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Live Study: Active Heatwave

Live Study: Active Heatwave

Thank you to Dr. Nicholas Ravanelli and Dr. Shawnda Morrison for providing this post

Are you feeling the heat this summer?
The Active Heatwave study is being conducted by Dr. Nicholas Ravanelli (PhD, CSEP-CEP) and Outdoor Play Canada member Dr. Shawnda Morrison (PhD, CSEP-CEP), to investigate how children and adults perceive ambient temperature changes throughout the summer.

Why is this study being done?
Currently, the world is warming at a faster rate than in previous years.  In the summer months, especially in Europe, but also globally, summers are getting hotter, and there are more heatwaves (days of extreme heat) occurring more often.  Previous studies looking at the differences between adults and children have found that children respond and behave to higher temperatures differently than adults do; young children do not sweat as much, and they may not feel temperature changes in the same way since their cardiovascular system also reacts differently to higher temperatures compared to adults.

What is the purpose of this study?
The purpose of Active Heatwave is to see if there are any differences between adults and children regarding how they perceive the ambient temperature as the summer progresses. Researchers are also interested in the impact of heat on children’s exercising habits, especially whether high outdoor temperatures affect other daily behaviours like how much time people spend resting, sleeping, or playing.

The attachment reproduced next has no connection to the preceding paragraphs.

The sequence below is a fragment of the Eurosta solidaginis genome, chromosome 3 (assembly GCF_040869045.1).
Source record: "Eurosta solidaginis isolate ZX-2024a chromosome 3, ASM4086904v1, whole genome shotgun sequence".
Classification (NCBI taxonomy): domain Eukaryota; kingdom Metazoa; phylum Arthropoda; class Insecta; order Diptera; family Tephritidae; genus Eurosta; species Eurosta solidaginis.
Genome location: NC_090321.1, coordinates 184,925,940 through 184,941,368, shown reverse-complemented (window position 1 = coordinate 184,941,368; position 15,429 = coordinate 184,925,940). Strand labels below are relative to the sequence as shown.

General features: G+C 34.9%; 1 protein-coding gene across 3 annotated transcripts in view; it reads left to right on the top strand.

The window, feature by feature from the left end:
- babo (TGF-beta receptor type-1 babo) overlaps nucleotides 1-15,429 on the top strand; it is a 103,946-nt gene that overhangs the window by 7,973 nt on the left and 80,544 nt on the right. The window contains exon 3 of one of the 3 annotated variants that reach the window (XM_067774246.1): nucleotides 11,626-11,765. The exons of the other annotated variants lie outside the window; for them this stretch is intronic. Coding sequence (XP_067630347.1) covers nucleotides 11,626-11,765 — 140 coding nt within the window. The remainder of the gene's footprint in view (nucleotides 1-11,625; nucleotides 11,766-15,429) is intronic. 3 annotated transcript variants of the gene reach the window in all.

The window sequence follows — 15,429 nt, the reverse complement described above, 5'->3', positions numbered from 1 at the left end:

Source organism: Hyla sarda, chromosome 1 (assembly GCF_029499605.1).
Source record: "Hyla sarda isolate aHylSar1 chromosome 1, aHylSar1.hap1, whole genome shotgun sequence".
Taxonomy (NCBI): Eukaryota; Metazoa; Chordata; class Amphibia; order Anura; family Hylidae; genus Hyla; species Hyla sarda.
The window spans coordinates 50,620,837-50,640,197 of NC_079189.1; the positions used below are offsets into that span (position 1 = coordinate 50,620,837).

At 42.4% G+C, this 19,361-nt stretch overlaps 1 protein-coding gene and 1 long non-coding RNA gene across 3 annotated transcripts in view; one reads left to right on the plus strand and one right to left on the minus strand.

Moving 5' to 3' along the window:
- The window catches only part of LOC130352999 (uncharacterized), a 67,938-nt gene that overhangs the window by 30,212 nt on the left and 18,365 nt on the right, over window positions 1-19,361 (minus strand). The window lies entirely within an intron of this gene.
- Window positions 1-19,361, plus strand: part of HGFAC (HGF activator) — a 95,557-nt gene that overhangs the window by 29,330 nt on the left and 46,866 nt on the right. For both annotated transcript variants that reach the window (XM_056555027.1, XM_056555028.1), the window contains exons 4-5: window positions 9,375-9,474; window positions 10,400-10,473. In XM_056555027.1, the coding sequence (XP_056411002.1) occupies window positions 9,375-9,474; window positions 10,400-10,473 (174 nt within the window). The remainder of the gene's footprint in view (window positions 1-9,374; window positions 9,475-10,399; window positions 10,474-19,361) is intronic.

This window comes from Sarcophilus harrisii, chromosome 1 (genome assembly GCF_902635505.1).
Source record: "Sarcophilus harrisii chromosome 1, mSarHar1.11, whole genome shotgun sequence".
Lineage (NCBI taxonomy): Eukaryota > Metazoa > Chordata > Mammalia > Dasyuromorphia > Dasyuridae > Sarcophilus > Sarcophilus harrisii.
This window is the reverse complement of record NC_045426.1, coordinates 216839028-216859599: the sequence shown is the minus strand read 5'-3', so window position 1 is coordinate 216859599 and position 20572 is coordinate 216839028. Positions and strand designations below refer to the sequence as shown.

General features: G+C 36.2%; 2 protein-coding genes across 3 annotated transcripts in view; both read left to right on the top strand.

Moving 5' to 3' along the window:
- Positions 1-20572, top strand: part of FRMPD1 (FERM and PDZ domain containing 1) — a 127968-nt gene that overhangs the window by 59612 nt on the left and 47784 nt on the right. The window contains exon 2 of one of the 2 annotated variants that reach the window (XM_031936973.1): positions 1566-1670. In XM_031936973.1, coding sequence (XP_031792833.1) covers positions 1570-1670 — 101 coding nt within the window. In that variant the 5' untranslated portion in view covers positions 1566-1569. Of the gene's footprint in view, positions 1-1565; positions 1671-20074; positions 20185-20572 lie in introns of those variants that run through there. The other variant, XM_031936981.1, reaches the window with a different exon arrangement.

The study involves parents and their children answering a weekly questionnaire once per week for 8 weeks throughout the summer.  The first survey is set to begin this SUNDAY, July 4th, and continue through July and August. If there is a heat warning in effect in your region, you may be asked to complete a special survey for the day that heat warning is in place. This study has been approved by the ethics committee of Lakehead University.

What are the possible benefits for me and/or society?
The results of this study will provide new insight into any differences existing between adults and children regarding thermal perception of heat, and whether ambient temperatures affect daily movement patterns.  This will give researchers more information to develop specific heat-risk models and strategies to keep both parents and children physically active, especially outdoors, even during times of hotter weather.

How can I get involved?
We need you! To read more about the study and register your family to take part in this exciting research, please visit the Active Heatwave website: 
For more detailed study information, you can contact the team leaders directly: Dr. Nicholas Ravanelli ( or Dr. Shawnda Morrison (